President announces temporary end to government shutdown, Blackburn says “issue is far from over”


President announces temporary end to government shutdown, Blackburn says “issue is far from over”

By ALEXANDER WILLIS

President Trump announced on Friday that he has instructed Senate Majority Leader Mitch McConnell to put a proposal to temporarily end the government shutdown on the Senate floor “immediately,” which he vowed to sign.

The proposal includes the reopening of the federal government until February 15, allowing federal workers to receive paychecks again, as well as their back pay. The proposal did not appear to include any funding for a border wall, which had sparked the shutdown in the first place.

U.S. Sen. Marsha Blackburn said in a statement that she was grateful for federal workers being able to receive their back pay, and she would continue to advocate for stronger border security on the country’s southern border.

“While this action solves the immediate problem of funding the back pay of 800,000 federal workers, it does not address the urgent need to end the humanitarian crisis on our southern border,” Blackburn said in a statement. “It does not end the illegal flow of drugs, gangs and human traffickers. Congress’ work on this issue is far from over.”

During his announcement from the White House Rose Garden, Trump said that he had decided not to pursue declaring a national emergency, which could potentially see funds allocated for a border wall without congress’ support – something Trump has been teasing for weeks. Trump also appeared hopeful that Democrats and Republicans would eventually support more border security in the future.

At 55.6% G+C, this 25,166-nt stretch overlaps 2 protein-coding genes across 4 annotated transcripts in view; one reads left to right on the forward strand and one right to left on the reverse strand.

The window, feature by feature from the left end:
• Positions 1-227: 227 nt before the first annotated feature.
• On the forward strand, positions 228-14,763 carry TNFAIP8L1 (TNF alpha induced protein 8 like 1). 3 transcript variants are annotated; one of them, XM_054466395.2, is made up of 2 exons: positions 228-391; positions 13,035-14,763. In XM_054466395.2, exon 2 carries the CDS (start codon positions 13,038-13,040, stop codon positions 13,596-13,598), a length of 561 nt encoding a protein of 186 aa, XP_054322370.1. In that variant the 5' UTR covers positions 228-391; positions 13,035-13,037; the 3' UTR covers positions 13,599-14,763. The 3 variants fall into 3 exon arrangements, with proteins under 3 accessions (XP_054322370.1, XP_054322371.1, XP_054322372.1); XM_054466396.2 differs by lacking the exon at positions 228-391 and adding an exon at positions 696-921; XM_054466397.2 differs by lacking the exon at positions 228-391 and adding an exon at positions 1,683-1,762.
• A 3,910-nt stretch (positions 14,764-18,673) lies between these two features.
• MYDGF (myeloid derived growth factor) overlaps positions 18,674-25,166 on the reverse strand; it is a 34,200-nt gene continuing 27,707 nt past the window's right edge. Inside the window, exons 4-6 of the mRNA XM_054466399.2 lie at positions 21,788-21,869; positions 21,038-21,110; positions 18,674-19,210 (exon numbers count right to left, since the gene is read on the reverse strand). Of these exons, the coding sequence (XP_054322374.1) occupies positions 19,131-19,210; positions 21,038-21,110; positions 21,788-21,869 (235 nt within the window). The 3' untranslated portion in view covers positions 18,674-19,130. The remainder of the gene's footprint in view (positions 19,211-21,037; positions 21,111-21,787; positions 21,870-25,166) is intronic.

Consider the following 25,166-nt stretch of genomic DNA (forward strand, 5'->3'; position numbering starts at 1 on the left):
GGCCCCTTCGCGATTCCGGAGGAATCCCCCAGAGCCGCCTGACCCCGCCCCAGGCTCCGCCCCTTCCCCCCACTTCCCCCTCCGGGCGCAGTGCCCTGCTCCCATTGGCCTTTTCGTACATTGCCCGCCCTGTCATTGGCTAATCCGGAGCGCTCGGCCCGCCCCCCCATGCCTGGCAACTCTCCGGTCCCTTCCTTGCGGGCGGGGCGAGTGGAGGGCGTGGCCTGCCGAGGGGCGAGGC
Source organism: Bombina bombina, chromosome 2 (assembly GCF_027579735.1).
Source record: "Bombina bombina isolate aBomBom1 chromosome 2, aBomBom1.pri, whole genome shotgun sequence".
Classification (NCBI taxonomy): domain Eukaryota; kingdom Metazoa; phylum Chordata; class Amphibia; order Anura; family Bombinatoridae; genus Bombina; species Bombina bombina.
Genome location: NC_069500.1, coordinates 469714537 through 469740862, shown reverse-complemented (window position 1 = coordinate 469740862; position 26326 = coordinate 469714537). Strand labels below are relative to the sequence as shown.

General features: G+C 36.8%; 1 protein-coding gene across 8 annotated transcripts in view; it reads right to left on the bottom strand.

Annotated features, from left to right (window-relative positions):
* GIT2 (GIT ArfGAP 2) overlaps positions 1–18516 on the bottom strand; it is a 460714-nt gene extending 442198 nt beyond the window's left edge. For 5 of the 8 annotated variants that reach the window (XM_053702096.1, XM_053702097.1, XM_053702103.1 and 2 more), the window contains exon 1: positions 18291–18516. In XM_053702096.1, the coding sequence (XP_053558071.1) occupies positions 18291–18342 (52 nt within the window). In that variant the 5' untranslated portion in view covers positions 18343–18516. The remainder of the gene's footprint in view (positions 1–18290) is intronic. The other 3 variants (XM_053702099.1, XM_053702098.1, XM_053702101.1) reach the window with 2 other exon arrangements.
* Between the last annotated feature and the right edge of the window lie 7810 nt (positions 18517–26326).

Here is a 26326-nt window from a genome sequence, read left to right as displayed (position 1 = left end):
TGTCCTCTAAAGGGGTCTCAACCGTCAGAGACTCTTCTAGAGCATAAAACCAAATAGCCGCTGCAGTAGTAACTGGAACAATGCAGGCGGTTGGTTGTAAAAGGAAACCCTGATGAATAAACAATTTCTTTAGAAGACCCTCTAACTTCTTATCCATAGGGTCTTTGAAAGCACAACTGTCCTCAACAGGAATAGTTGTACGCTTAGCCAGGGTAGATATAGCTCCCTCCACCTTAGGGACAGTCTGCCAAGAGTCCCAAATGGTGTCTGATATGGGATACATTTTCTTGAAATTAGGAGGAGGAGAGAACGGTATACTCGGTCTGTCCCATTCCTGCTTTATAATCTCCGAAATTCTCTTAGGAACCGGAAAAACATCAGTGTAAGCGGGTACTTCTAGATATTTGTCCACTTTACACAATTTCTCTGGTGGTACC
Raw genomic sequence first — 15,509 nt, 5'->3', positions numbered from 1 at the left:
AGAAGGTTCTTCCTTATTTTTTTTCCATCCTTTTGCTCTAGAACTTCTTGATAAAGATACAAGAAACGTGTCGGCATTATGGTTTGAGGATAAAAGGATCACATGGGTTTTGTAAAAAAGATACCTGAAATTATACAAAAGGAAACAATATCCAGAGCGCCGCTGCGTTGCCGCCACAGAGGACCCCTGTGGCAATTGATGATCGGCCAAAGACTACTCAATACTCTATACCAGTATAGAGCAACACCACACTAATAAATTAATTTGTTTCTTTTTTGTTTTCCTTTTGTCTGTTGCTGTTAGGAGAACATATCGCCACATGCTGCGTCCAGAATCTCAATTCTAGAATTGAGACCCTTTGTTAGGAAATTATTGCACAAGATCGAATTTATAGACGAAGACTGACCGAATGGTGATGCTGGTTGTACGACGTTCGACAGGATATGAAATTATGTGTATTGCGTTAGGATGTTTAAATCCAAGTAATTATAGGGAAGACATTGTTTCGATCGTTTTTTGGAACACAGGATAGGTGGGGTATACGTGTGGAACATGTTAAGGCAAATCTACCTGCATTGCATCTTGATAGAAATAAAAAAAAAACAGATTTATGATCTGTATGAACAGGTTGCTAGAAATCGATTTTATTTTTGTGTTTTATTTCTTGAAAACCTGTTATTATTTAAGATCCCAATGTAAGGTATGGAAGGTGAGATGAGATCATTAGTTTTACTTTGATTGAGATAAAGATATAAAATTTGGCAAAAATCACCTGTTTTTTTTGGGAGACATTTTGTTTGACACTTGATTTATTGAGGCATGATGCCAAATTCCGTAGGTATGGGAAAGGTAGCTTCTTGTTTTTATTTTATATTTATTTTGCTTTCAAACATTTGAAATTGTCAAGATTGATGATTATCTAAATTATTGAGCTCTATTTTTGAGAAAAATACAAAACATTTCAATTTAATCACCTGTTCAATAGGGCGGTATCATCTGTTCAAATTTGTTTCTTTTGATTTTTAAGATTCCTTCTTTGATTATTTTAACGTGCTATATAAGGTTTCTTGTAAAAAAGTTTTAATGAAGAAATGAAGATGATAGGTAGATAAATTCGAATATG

“I will make sure that all employees receive their back pay very quickly, or as soon as possible – it’ll happen fast,” Trump said. “After 36 days of spirited debate and dialogue, I have seen and heard from enough Democrats and Republicans that they are willing to put partisanship aside – I think – and put the security of the American people first.”

Blackburn continued by reaffirming her commitment to funding border security, as well as her support to end the Deferred Action for Childhood Arrivals, or DACA, which allows for children brought into the United States illegally to renew a state of deferred action from deportation every two years.

“I will continue to support our border patrol and their three essential needs: a border barrier, additional technology and more officers and agents on the border,” Blackburn said. “I also support ending the DACA program, chain migration and the visa lottery system.”

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